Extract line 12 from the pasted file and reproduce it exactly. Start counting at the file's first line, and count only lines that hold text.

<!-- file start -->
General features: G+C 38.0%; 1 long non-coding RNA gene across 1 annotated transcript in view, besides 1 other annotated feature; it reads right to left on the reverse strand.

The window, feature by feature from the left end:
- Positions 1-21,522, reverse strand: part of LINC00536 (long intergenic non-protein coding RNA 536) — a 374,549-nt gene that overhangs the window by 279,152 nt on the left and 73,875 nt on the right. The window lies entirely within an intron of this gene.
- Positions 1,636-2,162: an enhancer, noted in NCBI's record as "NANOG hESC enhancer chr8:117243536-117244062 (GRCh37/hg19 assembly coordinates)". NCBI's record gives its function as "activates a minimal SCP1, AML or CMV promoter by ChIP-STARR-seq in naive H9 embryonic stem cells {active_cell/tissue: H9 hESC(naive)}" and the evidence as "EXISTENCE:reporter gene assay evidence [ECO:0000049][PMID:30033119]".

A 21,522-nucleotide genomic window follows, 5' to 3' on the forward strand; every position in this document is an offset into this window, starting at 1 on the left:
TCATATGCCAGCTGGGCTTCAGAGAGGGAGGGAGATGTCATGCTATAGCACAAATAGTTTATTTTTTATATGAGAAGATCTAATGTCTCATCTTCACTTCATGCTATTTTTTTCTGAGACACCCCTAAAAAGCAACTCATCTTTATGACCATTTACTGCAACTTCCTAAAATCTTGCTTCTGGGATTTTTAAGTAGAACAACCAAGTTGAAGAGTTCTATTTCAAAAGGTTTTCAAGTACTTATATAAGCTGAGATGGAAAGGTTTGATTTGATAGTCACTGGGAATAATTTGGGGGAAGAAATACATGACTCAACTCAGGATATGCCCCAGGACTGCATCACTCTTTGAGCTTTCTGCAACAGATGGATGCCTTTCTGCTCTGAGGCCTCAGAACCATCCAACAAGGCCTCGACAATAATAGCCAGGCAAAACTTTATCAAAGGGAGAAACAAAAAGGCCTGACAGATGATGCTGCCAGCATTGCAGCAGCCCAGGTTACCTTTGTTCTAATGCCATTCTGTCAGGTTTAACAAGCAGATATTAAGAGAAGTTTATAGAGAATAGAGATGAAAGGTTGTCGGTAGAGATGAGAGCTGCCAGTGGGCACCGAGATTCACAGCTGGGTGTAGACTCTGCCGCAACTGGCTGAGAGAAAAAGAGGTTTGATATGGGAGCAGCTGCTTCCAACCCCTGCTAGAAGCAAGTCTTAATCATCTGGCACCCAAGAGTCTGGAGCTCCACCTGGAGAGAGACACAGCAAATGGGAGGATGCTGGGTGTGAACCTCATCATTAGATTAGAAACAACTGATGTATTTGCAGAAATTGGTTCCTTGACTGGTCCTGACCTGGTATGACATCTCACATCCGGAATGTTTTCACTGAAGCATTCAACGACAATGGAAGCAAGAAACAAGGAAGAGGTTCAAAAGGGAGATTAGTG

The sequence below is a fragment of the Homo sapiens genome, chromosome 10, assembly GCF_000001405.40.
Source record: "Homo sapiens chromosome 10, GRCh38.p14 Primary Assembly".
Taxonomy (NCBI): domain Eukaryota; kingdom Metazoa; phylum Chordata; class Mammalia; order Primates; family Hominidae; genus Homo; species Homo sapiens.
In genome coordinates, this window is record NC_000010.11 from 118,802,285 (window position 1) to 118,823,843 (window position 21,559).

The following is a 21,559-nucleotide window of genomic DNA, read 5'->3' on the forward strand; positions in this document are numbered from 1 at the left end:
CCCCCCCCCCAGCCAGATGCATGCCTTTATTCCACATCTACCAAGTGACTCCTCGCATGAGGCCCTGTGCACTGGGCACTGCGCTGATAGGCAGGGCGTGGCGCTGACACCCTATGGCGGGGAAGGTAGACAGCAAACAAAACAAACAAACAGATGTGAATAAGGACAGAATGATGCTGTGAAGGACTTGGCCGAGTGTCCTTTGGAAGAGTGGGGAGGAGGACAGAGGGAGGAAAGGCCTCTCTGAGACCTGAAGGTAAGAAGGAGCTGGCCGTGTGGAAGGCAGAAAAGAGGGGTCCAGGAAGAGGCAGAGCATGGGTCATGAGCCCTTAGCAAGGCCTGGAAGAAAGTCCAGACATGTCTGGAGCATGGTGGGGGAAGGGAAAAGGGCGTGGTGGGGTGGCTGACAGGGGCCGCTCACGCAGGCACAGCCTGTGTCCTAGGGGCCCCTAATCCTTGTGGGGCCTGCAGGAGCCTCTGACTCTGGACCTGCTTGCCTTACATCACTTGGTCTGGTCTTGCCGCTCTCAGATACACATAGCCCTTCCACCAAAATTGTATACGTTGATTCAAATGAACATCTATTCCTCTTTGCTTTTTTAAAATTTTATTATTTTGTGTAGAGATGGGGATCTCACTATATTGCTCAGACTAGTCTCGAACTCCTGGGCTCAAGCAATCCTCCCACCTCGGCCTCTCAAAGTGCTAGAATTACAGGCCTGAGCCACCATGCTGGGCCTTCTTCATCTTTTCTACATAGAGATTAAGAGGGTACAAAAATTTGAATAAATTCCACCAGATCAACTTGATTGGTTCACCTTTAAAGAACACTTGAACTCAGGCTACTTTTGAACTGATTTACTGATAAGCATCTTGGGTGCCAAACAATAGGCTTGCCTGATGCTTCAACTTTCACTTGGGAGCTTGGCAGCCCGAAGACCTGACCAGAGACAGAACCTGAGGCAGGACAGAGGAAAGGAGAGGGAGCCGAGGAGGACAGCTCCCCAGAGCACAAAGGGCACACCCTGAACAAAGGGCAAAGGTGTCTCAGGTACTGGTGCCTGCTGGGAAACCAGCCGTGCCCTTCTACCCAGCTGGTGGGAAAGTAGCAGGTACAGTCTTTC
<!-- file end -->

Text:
CCCCCCCCCCAGCCAGATGCATGCCTTTATTCCACATCTACCAAGTGACTCCTCGCATGAGGCCCTGTGCACTGGGCACTGCGCTGATAGGCAGGGCGTGGCGCTGACACCCTATGGCGGGGAAGGTAGACAGCAAACAAAACAAACAAACAGATGTGAATAAGGACAGAATGATGCTGTGAAGGACTTGGCCGAGTGTCCTTTGGAAGAGTGGGGAGGAGGACAGAGGGAGGAAAGGCCTCTCTGAGACCTGAAGGTAAGAAGGAGCTGGCCGTGTGGAAGGCAGAAAAGAGGGGTCCAGGAAGAGGCAGAGCATGGGTCATGAGCCCTTAGCAAGGCCTGGAAGAAAGTCCAGACATGTCTGGAGCATGGTGGGGGAAGGGAAAAGGGCGTGGTGGGGTGGCTGACAGGGGCCGCTCACGCAGGCACAGCCTGTGTCCTAGGGGCCCCTAATCCTTGTGGGGCCTGCAGGAGCCTCTGACTCTGGACCTGCTTGCCTTACATCACTTGGTCTGGTCTTGCCGCTCTCAGATACACATAGCCCTTCCACCAAAATTGTATACGTTGATTCAAATGAACATCTATTCCTCTTTGCTTTTTTAAAATTTTATTATTTTGTGTAGAGATGGGGATCTCACTATATTGCTCAGACTAGTCTCGAACTCCTGGGCTCAAGCAATCCTCCCACCTCGGCCTCTCAAAGTGCTAGAATTACAGGCCTGAGCCACCATGCTGGGCCTTCTTCATCTTTTCTACATAGAGATTAAGAGGGTACAAAAATTTGAATAAATTCCACCAGATCAACTTGATTGGTTCACCTTTAAAGAACACTTGAACTCAGGCTACTTTTGAACTGATTTACTGATAAGCATCTTGGGTGCCAAACAATAGGCTTGCCTGATGCTTCAACTTTCACTTGGGAGCTTGGCAGCCCGAAGACCTGACCAGAGACAGAACCTGAGGCAGGACAGAGGAAAGGAGAGGGAGCCGAGGAGGACAGCTCCCCAGAGCACAAAGGGCACACCCTGAACAAAGGGCAAAGGTGTCTCAGGTACTGGTGCCTGCTGGGAAACCAGCCGTGCCCTTCTACCCAGCTGGTGGGAAAGTAGCAGGTACAGTCTTTC